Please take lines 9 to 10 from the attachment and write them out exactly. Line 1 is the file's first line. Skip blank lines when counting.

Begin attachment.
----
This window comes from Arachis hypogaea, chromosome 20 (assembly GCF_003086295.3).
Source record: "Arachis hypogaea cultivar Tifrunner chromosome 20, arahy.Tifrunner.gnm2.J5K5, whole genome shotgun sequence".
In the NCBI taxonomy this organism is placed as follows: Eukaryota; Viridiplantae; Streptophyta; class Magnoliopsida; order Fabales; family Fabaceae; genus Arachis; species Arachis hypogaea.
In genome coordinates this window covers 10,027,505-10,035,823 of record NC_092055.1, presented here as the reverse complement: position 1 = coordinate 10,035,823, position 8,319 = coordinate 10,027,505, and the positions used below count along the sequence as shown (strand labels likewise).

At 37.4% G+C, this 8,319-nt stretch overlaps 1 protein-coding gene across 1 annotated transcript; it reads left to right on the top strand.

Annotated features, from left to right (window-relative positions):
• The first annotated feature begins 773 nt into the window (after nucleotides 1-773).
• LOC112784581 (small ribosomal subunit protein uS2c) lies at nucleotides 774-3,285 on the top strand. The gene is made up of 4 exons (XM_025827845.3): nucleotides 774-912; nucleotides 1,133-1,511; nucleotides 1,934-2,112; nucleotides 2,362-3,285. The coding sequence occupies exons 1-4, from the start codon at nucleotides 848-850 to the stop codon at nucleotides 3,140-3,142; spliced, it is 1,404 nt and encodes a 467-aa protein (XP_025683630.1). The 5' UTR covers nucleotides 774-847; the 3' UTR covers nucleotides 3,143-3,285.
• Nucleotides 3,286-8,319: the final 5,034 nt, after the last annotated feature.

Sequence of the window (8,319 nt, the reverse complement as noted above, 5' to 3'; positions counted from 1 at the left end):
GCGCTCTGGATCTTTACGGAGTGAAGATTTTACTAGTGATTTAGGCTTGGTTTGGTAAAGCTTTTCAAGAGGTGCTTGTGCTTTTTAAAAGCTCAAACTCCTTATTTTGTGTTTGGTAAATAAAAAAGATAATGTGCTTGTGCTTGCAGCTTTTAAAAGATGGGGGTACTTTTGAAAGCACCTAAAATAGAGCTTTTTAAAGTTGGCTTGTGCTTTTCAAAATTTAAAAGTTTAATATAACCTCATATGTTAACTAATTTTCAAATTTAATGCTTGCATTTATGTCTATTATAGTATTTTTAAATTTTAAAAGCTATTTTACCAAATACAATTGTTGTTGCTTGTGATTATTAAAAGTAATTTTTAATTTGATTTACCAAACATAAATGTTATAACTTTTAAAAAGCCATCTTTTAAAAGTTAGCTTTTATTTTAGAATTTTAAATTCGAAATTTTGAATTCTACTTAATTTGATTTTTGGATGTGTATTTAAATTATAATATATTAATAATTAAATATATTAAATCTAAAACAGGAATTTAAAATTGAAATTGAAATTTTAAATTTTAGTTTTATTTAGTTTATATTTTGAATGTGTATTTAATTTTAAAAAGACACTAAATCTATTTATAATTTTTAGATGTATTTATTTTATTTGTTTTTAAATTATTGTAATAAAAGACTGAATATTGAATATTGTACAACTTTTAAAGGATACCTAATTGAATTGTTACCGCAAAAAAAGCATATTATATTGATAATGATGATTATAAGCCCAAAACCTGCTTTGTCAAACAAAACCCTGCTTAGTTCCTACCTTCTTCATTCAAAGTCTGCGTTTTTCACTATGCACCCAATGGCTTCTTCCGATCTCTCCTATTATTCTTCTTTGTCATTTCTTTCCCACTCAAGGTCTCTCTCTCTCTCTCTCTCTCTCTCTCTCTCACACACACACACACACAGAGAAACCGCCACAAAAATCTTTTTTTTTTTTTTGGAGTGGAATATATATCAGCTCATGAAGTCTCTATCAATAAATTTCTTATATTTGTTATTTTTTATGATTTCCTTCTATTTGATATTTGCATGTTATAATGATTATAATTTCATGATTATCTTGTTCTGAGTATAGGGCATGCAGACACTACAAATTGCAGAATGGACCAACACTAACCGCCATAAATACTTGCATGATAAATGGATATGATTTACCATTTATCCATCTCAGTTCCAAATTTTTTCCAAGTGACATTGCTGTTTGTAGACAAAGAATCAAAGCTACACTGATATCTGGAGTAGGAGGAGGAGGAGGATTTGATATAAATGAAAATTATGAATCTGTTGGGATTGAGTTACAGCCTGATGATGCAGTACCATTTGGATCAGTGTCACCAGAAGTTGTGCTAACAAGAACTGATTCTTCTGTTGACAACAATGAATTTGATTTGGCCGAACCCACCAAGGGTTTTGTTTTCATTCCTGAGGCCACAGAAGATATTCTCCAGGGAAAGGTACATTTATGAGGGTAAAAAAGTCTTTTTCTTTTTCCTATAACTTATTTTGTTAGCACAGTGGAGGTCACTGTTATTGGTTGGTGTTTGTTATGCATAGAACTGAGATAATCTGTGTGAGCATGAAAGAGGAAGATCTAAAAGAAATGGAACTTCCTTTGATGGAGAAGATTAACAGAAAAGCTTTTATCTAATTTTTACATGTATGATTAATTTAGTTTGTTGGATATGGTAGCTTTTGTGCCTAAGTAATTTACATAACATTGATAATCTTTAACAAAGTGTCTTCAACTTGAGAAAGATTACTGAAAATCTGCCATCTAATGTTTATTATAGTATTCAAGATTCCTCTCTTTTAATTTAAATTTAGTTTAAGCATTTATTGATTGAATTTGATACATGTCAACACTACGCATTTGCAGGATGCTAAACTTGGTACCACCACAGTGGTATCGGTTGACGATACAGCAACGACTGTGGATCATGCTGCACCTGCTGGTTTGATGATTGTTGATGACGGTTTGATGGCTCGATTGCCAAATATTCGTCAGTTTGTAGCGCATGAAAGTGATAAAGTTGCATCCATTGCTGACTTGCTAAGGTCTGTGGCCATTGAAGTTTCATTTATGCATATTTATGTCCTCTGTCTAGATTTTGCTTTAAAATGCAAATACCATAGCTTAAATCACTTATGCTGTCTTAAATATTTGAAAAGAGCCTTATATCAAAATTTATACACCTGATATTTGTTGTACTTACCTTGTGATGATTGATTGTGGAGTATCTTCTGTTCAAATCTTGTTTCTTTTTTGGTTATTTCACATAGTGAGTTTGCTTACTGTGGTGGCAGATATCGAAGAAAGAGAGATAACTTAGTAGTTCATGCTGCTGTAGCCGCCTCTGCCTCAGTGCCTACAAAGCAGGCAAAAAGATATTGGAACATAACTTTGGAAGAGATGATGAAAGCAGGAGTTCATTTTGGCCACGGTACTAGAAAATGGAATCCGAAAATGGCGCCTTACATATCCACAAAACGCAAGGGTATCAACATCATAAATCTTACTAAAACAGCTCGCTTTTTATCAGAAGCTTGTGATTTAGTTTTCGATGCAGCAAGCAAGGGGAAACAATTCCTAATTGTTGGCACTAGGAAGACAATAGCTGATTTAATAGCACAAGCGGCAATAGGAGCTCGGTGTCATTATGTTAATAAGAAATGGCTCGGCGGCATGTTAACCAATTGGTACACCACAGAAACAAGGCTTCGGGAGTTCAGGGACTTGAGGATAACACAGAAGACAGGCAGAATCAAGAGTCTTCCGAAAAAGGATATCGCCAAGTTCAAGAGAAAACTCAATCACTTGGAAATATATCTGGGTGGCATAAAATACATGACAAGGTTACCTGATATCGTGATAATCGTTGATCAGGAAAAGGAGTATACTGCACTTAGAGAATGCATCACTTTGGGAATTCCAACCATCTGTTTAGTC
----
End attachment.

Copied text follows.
• Nucleotides 3,286-8,319: the final 5,034 nt, after the last annotated feature.

Sequence of the window (8,319 nt, the reverse complement as noted above, 5' to 3'; positions counted from 1 at the left end):